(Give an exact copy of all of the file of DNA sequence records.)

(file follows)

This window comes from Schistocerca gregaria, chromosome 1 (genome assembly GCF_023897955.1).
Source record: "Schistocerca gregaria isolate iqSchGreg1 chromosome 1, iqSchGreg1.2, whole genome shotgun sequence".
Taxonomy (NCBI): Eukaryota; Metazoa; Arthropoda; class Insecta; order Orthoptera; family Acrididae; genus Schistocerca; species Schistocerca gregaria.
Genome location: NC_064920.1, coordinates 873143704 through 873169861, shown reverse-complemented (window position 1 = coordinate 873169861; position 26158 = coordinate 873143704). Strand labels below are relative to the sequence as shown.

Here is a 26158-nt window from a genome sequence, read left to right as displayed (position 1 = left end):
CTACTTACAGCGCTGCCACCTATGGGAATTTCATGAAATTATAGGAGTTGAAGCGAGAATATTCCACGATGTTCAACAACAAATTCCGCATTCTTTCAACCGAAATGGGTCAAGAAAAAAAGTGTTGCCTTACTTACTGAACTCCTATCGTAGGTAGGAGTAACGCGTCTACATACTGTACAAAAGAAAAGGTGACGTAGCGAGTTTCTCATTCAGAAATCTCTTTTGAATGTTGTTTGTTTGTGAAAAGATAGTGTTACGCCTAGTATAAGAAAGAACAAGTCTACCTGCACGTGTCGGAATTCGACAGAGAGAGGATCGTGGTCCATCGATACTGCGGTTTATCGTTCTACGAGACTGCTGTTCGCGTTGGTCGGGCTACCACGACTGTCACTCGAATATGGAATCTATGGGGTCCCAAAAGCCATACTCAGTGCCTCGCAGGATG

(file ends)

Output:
This window comes from Schistocerca gregaria, chromosome 1 (genome assembly GCF_023897955.1).
Source record: "Schistocerca gregaria isolate iqSchGreg1 chromosome 1, iqSchGreg1.2, whole genome shotgun sequence".
Taxonomy (NCBI): Eukaryota; Metazoa; Arthropoda; class Insecta; order Orthoptera; family Acrididae; genus Schistocerca; species Schistocerca gregaria.
Genome location: NC_064920.1, coordinates 873143704 through 873169861, shown reverse-complemented (window position 1 = coordinate 873169861; position 26158 = coordinate 873143704). Strand labels below are relative to the sequence as shown.

Here is a 26158-nt window from a genome sequence, read left to right as displayed (position 1 = left end):
CTACTTACAGCGCTGCCACCTATGGGAATTTCATGAAATTATAGGAGTTGAAGCGAGAATATTCCACGATGTTCAACAACAAATTCCGCATTCTTTCAACCGAAATGGGTCAAGAAAAAAAGTGTTGCCTTACTTACTGAACTCCTATCGTAGGTAGGAGTAACGCGTCTACATACTGTACAAAAGAAAAGGTGACGTAGCGAGTTTCTCATTCAGAAATCTCTTTTGAATGTTGTTTGTTTGTGAAAAGATAGTGTTACGCCTAGTATAAGAAAGAACAAGTCTACCTGCACGTGTCGGAATTCGACAGAGAGAGGATCGTGGTCCATCGATACTGCGGTTTATCGTTCTACGAGACTGCTGTTCGCGTTGGTCGGGCTACCACGACTGTCACTCGAATATGGAATCTATGGGGTCCCAAAAGCCATACTCAGTGCCTCGCAGGATG